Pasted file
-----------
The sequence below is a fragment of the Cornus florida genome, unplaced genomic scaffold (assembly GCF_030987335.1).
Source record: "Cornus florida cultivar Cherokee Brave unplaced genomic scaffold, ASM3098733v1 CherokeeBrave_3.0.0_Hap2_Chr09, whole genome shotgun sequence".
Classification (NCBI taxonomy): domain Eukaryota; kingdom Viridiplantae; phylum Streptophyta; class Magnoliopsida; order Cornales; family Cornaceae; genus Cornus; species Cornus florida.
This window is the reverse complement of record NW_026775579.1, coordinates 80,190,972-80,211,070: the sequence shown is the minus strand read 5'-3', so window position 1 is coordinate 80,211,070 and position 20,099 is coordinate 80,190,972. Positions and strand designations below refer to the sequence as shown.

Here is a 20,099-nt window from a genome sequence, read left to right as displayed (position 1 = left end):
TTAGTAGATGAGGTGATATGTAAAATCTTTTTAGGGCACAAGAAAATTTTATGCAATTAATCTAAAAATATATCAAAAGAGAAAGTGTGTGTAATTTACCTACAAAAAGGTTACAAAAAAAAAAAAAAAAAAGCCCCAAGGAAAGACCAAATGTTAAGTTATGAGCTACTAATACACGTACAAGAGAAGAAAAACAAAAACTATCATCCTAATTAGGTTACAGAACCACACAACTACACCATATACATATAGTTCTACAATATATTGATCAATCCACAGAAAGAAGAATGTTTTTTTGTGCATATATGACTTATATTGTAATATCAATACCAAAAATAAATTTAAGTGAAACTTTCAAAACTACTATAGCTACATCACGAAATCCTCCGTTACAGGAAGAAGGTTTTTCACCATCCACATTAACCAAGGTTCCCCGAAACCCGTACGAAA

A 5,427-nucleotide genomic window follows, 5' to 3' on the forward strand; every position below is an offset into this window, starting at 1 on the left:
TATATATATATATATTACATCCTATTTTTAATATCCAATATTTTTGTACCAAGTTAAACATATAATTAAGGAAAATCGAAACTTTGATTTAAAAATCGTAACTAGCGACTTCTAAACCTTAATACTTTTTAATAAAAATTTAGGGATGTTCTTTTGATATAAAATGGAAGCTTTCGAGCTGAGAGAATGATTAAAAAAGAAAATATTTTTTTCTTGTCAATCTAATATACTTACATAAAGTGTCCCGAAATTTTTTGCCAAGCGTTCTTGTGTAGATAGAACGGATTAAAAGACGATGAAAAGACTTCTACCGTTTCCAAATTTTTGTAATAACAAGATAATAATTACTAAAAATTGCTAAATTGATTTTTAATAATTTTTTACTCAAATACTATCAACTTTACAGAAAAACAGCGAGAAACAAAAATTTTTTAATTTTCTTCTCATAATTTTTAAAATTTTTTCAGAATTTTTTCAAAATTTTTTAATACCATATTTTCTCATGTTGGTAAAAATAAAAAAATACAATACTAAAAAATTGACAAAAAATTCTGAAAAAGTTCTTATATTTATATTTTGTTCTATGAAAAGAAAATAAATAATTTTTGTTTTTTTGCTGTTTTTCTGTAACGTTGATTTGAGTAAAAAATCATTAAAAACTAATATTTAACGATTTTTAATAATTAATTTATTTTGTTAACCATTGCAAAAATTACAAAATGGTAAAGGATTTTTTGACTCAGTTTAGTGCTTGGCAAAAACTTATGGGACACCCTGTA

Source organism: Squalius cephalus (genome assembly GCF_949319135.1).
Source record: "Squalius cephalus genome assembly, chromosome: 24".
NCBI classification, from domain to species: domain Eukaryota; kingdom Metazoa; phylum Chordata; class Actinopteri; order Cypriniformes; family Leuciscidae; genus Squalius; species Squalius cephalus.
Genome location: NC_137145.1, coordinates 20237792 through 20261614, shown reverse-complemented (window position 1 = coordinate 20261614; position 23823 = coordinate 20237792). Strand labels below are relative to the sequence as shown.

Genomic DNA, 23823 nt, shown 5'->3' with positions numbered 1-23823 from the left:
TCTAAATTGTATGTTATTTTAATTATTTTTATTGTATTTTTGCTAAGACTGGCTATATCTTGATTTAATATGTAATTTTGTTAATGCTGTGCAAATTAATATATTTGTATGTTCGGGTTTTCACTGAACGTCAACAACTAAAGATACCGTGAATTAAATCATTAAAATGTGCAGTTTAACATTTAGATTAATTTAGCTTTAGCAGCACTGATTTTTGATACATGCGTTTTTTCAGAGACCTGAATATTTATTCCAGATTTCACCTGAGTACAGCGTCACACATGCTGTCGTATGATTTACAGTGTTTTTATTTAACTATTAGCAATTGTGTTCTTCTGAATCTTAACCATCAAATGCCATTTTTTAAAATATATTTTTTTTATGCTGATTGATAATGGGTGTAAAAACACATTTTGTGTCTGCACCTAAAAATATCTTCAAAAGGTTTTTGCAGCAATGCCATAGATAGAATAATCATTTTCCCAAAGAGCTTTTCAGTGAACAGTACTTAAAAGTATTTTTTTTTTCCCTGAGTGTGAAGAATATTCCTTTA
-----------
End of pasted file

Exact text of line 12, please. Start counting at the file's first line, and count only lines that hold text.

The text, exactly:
Genome location: NC_137145.1, coordinates 20237792 through 20261614, shown reverse-complemented (window position 1 = coordinate 20261614; position 23823 = coordinate 20237792). Strand labels below are relative to the sequence as shown.